The Philippines has one of the most liberal visitors and tourist visa programs of any country in the world. Hands down! There is a new Commissioner of the Bureau of Immigration, BI, and he is making it easier for foreigners to extend their stay in the Philippines for up to 16 months. Under special circumstances, the visa may be extended up to 24 months before having to exit the country. Under the new BI regulations, tourists receive a 30 day visa in their passport upon arrival, which is an increase from the previous 21 day visa. Before the expiration of the initial 30 days, by going to the local BI office, you may extend another 29 days and the cost is P3,o30. Before the expiration of those 29 days, you may return to the local BI office and extend for 59 days that time and the cost is 4,800. Going forward, you can extend your tourist visa every 59 days for up to 16 months very easily.
The Commissioner of BI recently announced that after the initial 30 day visa upon arrival, one may avail their new 6 month visa program, however, this is currently only available in the main Manila BI office. There are plans to make this new 6 month visa available at all the District and field offices of BI, which are located all around the country. This is certainly very exciting new!
Once you have exhausted your tourist visa extensions up to a maximum 24 months, you can simply take a mini vacation for a few days and re-enter the country to once again avail of the tourist visa program. You will easily repeat the process you did the last 16-24 months while enjoying living in the Philippines.
This is the second in a series of three articles specifically about retirement in the Philippines. The Philippine government continues to make it easier and cost effective for expats to live permanently in the Philippines. I have lived permanently in the Philippines for more than 4 years and I am loving every minute of it. Even after four years, every day continues to unfold a new adventure! Retirement in the Philippines is a magnificent lifestyle!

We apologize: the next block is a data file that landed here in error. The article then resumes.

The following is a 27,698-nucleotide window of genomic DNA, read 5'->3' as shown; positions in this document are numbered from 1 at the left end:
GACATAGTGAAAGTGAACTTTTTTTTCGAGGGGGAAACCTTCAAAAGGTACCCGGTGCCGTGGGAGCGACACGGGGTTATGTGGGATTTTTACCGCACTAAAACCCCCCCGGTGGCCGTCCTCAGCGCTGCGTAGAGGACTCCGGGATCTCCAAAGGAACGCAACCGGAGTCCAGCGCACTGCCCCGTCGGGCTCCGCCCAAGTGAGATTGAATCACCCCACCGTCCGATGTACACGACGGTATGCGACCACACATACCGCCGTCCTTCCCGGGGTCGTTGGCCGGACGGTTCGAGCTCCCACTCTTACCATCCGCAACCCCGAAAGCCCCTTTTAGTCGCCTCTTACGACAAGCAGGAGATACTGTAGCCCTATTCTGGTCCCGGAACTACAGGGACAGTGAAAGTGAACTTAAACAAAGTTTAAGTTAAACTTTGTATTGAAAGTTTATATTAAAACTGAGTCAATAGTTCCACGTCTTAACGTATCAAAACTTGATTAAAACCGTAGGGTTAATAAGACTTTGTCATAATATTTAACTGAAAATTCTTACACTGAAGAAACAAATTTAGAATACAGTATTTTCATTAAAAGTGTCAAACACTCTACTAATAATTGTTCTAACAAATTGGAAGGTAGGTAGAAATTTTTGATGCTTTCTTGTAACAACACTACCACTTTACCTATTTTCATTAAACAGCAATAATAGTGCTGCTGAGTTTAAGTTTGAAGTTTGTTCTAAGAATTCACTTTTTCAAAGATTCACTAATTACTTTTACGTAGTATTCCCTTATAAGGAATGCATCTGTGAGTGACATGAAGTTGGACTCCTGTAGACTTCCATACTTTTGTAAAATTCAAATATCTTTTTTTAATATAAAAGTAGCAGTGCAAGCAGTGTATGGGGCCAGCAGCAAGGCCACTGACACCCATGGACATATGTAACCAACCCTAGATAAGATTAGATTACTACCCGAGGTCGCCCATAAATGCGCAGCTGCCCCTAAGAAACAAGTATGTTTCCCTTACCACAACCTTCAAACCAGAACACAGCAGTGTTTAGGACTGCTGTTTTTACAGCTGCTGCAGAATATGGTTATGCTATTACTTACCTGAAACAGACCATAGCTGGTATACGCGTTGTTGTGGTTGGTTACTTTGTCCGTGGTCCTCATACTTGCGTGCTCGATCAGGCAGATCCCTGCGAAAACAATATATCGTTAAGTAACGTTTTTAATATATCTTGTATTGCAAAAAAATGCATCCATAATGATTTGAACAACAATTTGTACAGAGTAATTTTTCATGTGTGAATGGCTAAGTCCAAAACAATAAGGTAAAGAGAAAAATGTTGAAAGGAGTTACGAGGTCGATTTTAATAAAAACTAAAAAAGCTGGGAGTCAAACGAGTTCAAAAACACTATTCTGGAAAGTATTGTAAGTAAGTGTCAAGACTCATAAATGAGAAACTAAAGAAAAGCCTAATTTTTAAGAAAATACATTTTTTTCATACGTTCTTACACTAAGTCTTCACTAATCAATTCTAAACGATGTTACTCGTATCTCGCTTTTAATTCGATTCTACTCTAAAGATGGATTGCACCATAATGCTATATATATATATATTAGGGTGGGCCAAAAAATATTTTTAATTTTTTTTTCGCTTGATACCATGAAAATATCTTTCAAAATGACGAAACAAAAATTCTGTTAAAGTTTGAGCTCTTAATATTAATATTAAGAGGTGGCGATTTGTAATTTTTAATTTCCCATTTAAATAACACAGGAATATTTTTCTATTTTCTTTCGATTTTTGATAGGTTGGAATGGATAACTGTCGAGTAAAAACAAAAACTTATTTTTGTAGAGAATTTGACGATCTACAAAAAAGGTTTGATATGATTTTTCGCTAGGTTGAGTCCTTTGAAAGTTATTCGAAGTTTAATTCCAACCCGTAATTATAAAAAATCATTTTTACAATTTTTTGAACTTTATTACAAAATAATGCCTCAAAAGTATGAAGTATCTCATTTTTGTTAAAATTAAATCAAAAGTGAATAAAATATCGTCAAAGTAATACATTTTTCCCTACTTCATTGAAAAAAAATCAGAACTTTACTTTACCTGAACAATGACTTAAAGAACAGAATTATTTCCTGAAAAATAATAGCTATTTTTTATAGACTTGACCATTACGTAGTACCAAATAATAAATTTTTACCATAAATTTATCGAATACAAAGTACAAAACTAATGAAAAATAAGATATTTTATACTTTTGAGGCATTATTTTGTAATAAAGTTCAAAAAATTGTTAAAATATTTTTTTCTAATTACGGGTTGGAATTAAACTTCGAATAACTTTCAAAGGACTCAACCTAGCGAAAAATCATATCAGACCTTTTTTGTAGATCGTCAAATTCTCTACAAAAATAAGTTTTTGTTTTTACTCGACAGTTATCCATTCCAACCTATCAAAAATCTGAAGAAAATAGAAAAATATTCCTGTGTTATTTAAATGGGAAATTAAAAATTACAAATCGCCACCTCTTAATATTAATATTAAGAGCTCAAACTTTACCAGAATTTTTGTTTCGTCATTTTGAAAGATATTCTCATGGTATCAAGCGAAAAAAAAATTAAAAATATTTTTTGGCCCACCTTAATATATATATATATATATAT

As of today, the Philippine Embassy in London will only grant you a one ( 1 ) year 13A Visa and will be renewed every year for 4 years, on the 4th year you apply for the 13A Permanent Visa.
Gary, I am very grateful for your hard work and the useful information you have gleaned and put together for us. I have been married to my Filipina spouse for about 8 1/2 years and we are looking forward to moving to the P.I. in several more years. She is from Cebu province and it has appeal to us but we are not sure yet where we will live. Like you, I love the country life very close to town–not right in the city and not in the sticks. Your information will help us in our search. Bless you.
Gary McMurrain says
Thank you much for your kind words and compliments. They are much appreciated.
There are a number of nice places in Cebu, even in Cebu City. I’ve spent more time in Cebu this year. Of course, Bacolod will always be our home but it is nice visiting other areas of the Philippines.
~ Gary ~
robert e hill says
hi I am thinking of living in the Philippian’s I am retired I am from the uk but living in Thailand at the moment im single what is the best visa I can get and is there a sum of money needed to get a visa ie pension . thank you
kind regards Robert hill
Gary McMurrain says
The SRRV, a visa, requires $10,000 USD deposit, minimum.
The tourist visa can now be extended for up to 36 months and you are not required to put up any money for it. If you marry a Philippine citizen, she can file for your 13a visa and it is permanent after the 12 months probationary period.
~ Gary ~
I was born in Manila
Became an American citizen because of my mother
I’ve lived in Spain then the US since 84
I am now retired 62, and considering bacolod
I have visited Manila
A few times
But it’s too congested and dirty
Wanted to begin planning my move but I am fearful as I only have 1300 in income monthly and an IRS of 50000
I have a lot of questions
Steve Fleming says
Benjamin – Gary is no longer associated with the site. The best advice I could give you would be to research as much as possible online and then take a trip over here and see what you think. That’s really the best way to get an idea of whether it will suit you or not.